"You couldn't possibly pay the massive amount of people making edits today"
That assertion is worth looking at, because the number of people editing Wikipedia is actually fairly small. The English Wikipedia's core community for example is a little over 3,000 people; another 30,000 people or so make perhaps one edit a week.
The total number of edits made in all Wikimedia projects together (Wikipedia, Wikidata, Wikimedia Commons, Wiktionary, Wikisource etc.) over the past 15 years is about 2.5 billion at the time of writing. That sounds a lot, until you remember that Google's ad revenue alone is $17bn a quarter. Google's Wikimedia-based Answer Boxes and Knowledge Graph panels are an important factor driving that revenue. They train you to look at and click in those areas of the search engine results page where the paying ads are.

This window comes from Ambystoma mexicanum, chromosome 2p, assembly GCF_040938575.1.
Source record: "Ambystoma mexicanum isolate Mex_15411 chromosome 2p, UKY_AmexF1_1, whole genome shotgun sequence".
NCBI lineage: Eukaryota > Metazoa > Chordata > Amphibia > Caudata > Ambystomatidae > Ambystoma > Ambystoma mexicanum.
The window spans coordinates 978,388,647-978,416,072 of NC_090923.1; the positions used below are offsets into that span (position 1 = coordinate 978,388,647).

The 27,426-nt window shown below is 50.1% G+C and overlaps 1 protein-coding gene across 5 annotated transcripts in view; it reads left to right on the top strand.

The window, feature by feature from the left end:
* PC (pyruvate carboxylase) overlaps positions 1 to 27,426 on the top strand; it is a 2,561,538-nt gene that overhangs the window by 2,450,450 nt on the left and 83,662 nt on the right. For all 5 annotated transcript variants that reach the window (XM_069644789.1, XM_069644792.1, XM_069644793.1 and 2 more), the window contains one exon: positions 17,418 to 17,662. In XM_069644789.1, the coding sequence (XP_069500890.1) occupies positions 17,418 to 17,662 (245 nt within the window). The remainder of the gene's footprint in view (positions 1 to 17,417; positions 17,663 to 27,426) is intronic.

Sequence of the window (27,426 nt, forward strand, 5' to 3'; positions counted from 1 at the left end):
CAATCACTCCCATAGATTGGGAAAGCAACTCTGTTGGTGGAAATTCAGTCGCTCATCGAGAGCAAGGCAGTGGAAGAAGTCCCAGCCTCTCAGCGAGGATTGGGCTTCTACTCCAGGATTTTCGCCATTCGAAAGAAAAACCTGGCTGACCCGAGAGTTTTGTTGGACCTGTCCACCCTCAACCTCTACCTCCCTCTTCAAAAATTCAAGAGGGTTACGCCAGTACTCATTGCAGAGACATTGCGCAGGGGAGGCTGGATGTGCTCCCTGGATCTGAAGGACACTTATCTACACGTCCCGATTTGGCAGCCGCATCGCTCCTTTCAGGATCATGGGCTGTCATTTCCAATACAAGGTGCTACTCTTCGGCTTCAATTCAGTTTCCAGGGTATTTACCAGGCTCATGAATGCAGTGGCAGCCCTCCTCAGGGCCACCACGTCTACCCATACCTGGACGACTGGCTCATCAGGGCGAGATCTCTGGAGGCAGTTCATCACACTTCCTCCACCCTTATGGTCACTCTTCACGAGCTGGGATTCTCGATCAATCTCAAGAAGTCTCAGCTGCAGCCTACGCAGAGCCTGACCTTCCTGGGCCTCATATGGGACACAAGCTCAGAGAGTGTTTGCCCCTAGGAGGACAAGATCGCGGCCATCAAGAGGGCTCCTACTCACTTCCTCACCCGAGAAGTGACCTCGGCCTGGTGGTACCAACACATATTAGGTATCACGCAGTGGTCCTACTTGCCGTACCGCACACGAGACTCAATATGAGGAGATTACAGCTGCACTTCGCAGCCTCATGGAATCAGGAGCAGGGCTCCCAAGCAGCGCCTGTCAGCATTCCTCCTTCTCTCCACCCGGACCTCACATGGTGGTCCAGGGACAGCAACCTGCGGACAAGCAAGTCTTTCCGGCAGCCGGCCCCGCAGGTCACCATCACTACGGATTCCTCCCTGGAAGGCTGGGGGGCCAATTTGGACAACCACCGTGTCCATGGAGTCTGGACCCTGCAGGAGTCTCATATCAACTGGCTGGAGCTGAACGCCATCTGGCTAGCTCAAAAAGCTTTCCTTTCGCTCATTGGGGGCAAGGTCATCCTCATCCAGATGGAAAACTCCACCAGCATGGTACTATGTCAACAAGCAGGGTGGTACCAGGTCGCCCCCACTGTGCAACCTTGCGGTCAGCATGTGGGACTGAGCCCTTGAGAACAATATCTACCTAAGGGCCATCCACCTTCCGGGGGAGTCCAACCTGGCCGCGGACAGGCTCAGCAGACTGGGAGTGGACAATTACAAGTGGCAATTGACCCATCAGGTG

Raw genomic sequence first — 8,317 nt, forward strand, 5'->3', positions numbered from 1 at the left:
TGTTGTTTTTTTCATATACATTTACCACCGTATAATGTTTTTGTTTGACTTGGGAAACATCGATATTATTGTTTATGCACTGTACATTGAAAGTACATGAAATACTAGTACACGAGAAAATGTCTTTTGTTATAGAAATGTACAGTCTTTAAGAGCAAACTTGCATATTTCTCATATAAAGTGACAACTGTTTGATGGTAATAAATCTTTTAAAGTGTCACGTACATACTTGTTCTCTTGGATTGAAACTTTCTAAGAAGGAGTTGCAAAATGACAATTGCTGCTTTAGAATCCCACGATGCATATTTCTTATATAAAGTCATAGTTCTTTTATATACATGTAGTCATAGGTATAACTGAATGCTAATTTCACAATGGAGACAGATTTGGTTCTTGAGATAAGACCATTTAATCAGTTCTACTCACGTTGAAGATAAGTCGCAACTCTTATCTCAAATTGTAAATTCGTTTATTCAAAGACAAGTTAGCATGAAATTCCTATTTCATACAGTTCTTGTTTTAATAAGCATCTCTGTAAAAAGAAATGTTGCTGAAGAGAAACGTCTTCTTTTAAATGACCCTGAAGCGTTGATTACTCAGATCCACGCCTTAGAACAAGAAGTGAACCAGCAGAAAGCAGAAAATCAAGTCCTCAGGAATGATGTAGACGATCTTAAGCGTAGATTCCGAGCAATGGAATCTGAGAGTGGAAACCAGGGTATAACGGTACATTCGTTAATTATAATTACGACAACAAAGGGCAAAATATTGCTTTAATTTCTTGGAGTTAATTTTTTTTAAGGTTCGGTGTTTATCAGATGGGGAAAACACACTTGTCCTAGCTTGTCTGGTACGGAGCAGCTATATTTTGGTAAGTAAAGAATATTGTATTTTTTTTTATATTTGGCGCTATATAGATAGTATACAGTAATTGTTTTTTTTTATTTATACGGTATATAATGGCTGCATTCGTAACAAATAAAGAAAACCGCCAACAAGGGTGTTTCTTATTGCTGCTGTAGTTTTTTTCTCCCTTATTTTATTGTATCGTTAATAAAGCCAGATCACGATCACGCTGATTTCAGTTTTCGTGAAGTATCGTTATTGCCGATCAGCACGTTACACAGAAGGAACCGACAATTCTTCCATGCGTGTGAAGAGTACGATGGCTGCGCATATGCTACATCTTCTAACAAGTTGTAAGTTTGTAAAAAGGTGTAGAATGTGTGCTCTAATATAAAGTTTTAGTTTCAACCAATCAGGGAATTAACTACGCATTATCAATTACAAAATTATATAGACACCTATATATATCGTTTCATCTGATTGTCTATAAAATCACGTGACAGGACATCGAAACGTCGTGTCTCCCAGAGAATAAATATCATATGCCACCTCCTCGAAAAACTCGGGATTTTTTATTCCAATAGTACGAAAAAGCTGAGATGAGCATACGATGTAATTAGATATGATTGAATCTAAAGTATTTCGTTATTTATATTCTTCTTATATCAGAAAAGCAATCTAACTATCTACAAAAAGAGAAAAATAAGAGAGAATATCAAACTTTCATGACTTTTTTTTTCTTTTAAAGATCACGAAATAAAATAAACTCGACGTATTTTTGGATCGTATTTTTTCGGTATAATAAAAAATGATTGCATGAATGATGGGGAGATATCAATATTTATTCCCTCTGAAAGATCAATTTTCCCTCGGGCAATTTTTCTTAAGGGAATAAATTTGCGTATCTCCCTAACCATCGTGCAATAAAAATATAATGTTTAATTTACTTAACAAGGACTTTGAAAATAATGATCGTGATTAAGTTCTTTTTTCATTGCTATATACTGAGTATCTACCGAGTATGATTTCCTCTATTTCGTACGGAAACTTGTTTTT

Now, if Google gave just a single day's ad revenue (about $200m) to Wikipedia editors, each Wikipedia edit would average out at $200m/2.5bn = $0.08. For a Wikipedia editor who's made 150,000 edits over the past 10 years or so, that would be $12,000.
And while Google is the biggest player leveraging Wikimedia content to get eyeballs on paying ads, they're by no means the only one. Bing, Facebook (which contains a complete copy of Wikipedia) and others do the same.
That's not to say that I couldn't imagine other problems arising, along the lines you are describing, but given the scale of the economies involved, the problem isn't that there isn't enough money in the system. The people who profit most from "free knowledge" are mega-rich corporations, and they're keeping their profits to themselves.